How To Best Wield Vivien’s Arkbow

Todd Anderson sees great things in the future for Vivien’s Arkbow! But what’s the best way to wield it? Today he teaches Arkbow 101 and offers three preliminary builds!

Preview season for War of the Spark is in full swing, and the set is shaping up to be iconic. We’ve seen many of the game’s names get a new planeswalker, but we’re also seeing personal items and other artifacts carried or owned by those big names. So far we’ve seen familiars, spells based on their interactions in the story, and my personal favorite: their weapons.

Vivien’s Arkbow caught my attention almost immediately. Legendary. Colored. Artifact. An emblematic piece from one of my favorite planeswalkers in the last few years. All these attributes make me love the card, and we haven’t even talked about what it actually does yet! Green creature decks will want to play this card in heavy numbers for some time to come.

New Dimensions: Instant Speed

With Esper Control being one of the premier decks in Standard, Vivien’s Arkbow gives you an easy way to play around sweeper effects. Kaya’s Wrath is one of the most potent weapons they have against you as a creature-based deck, and Vivien’s Arkbow gives you a way to start playing at instant speed. In general, cards like Vivien’s Arkbow have forced you to use them at sorcery speed because it can create complex scenarios that become nearly impossible for the opponent to play through them. Playing against flash creatures is already tough, but what about when virtually any creature can come out from the top of the opponent’s deck?

I wouldn’t recommend using Vivien’s Arkbow in a deck that already functions primarily at instant speed. You want something like this to give you a new dimension of attack or defense. Creatures with flash are often slightly weaker than their sorcery-speed counterparts for obvious reasons. Of course, there are exceptions to this rule, and those exceptions should be treated accordingly.

If you are unsure of exactly how playing at instant speed can change the dynamic of the game, just remember how easy some of the games looked for Jonathan Hobbs at SCG Indianapolis earlier this year.

The first Standard Open featuring Ravnica Allegiance had Hobbs obliterating the competition because people couldn’t figure out how to play around the combination of Angel of Grace, Frilled Mystic, and Settle the Wreckage. Now imagine if every creature in your deck functioned similarly thanks to Vivien’s Arkbow, and how difficult it could be to play around all those cards simultaneously when trying to line up your attack. Just think of the difference a Jadelight Ranger at instant speed makes when you already have a Wildgrowth Walker on the battlefield, and how heinous it could make potential attacks for the opponent.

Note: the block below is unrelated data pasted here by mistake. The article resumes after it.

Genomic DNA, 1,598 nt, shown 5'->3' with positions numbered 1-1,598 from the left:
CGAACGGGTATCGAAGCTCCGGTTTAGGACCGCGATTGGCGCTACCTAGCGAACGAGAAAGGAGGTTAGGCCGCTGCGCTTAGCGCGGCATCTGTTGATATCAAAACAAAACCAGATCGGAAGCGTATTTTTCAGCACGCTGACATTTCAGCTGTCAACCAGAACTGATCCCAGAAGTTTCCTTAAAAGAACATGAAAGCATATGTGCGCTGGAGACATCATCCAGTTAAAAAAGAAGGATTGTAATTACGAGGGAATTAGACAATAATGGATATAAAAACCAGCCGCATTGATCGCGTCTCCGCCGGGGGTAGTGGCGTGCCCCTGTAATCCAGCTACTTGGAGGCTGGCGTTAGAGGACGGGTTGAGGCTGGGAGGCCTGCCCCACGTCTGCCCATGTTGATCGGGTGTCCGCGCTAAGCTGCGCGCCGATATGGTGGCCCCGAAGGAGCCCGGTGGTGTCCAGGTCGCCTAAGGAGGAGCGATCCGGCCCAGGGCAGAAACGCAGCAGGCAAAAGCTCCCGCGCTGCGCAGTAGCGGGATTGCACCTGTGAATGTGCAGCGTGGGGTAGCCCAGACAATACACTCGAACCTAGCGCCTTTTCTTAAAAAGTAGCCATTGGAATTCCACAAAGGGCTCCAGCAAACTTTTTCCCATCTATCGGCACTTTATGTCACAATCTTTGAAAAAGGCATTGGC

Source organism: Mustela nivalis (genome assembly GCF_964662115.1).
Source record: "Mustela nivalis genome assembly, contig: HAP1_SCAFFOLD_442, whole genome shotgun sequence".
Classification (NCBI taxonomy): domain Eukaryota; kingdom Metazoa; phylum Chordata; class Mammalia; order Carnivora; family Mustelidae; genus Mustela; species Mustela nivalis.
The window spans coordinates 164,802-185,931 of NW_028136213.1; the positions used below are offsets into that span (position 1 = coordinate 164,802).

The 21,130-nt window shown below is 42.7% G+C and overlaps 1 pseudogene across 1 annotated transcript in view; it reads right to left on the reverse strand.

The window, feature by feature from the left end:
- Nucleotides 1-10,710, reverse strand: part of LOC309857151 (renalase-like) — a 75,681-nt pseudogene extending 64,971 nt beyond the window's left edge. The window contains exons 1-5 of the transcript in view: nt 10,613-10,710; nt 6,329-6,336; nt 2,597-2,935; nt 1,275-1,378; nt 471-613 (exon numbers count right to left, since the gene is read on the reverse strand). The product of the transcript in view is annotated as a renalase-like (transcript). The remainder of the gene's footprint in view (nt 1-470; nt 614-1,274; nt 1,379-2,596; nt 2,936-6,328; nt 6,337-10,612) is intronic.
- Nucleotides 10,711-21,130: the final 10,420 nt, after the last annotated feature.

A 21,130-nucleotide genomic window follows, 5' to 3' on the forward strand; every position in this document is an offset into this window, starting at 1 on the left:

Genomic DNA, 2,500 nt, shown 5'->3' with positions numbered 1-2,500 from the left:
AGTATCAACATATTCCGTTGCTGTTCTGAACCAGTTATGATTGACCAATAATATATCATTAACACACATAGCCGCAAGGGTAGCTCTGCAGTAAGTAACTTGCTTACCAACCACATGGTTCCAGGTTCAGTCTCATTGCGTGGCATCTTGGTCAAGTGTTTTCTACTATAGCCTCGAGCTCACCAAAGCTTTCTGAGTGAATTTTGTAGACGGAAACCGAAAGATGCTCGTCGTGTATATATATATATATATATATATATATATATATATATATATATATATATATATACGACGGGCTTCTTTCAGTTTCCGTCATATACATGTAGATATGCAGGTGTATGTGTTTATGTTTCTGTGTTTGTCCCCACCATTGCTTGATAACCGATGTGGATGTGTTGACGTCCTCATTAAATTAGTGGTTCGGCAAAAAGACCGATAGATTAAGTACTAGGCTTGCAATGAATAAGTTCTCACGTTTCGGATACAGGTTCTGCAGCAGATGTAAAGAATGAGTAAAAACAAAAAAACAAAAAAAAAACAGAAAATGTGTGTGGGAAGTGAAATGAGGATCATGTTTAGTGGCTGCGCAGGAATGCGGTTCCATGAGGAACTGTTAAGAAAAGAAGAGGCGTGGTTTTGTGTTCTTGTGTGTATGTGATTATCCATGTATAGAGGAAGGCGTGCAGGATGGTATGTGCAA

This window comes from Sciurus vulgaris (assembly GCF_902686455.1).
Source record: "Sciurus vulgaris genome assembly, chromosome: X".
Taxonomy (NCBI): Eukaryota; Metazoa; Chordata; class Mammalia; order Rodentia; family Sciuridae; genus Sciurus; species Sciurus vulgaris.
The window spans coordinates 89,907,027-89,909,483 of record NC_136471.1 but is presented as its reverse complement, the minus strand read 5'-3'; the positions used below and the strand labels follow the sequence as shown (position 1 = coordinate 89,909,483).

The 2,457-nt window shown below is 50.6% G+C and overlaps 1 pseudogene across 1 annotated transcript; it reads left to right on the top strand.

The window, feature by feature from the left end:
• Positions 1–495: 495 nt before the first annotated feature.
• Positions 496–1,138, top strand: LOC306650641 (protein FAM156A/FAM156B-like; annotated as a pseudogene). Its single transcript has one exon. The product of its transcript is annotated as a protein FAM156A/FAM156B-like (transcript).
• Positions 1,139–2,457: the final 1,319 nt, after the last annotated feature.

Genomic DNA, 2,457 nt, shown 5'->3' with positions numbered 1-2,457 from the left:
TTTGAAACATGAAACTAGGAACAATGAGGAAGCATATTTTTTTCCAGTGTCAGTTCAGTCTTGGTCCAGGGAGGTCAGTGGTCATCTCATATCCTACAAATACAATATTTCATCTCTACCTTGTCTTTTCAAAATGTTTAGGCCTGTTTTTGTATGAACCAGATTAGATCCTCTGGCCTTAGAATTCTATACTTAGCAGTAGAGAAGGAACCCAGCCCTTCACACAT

The same can be said for virtually any card your opponent casts at sorcery speed. How do you use Teferi, Hero of Dominaria on an empty battlefield when Vivien’s Arkbow is active? A minus will almost assuredly end with Teferi dying.

Make Them Count

When building with Vivien’s Arkbow, it’s also important to maximize the impact of any given creature in your deck. Synergy between two creatures is great because it complicates the potential hits from your Vivien’s Arkbow, putting your opponent in tougher and tougher situations. And since you can constantly grind through your deck looking for those creatures every single turn, the threat presented by Vivien’s Arkbow will eventually come to fruition if you want it to.

You also want to emphasize abilities that trigger once a creature enters the battlefield, as opposed to just going for large, undercosted creatures. There will be times where you miss with Vivien’s Arkbow, so you need your hits to have a pretty large impact.

This package is a no-brainer at this point. And with Vivien’s Arkbow costing a discard, having extra lands for a larger activation and raw resources for said discard is important. Plus, if you have to take a turn off to cast the Vivien’s Arkbow, what better way to get yourself back in the game than gaining some precious life points?

I expect these three cards and Vivien’s Arkbow to go together until the creatures leave Standard later this year.

Cards like Frilled Mystic are few and far between, but it seems to fit with Vivien’s Arkbow perfectly. If your opponent goes for some haymaker when you have access to four or more mana, looking for a Frilled Mystic to counter that spell might be your only out. And having access to Frilled Mystic will ultimately make it difficult for your opponent to play around everything. You know how I said that instant-speed creatures tend to be worse than those cast at sorcery speed? On occasion, we get one or two that transcend that boundary.

Frilled Mystic is a unique effect for a creature-based deck as well, so every time you hit an unsuspecting opponent, you’ll effectively get free wins. And this will be the case regardless of whether or not you have Vivien’s Arkbow on the battlefield.

There is something to be said about a card specifically designed to work with another card. Fblthp, the Lost draws an additional card if you find it off Vivien’s Arkbow, which gives you an extra card to discard to a future activation. And if you decide to play it with Prime Speaker Vannifar, you get an additional value creature to go with your strategy. While Elvish Visionary has long been the gold standard of effects like this, Fblthp, the Lost seems like a fine proxy, and even gives you a little more bang for your buck since it’s legendary.

If you want to talk about big effects upon entering the battlefield, go no further than the hyper-efficient Knight of Autumn. Find it when your opponent has Wilderness Reclamation on the battlefield? Great! Get rid of it and set them back tremendously. Your opponent is attacking your life total in the first few turns? Let’s gain some life and make a blocker. Your control opponent is stuck with a bunch of counterspells in hand? Make a 4/3 and get to work!

Knight of Autumn is a premium hit off Vivien’s Arkbow because it’s so versatile. There are few situations where it’s bad, and with a bunch of new artifacts running around it, could end up being a four-of in many maindecks. There are already plenty of enchantments to hit.

An enters-the-battlefield ability that gives you a bit of a tempo boost? Perfect for Vivien’s Arkbow.

Avoid Bad Hits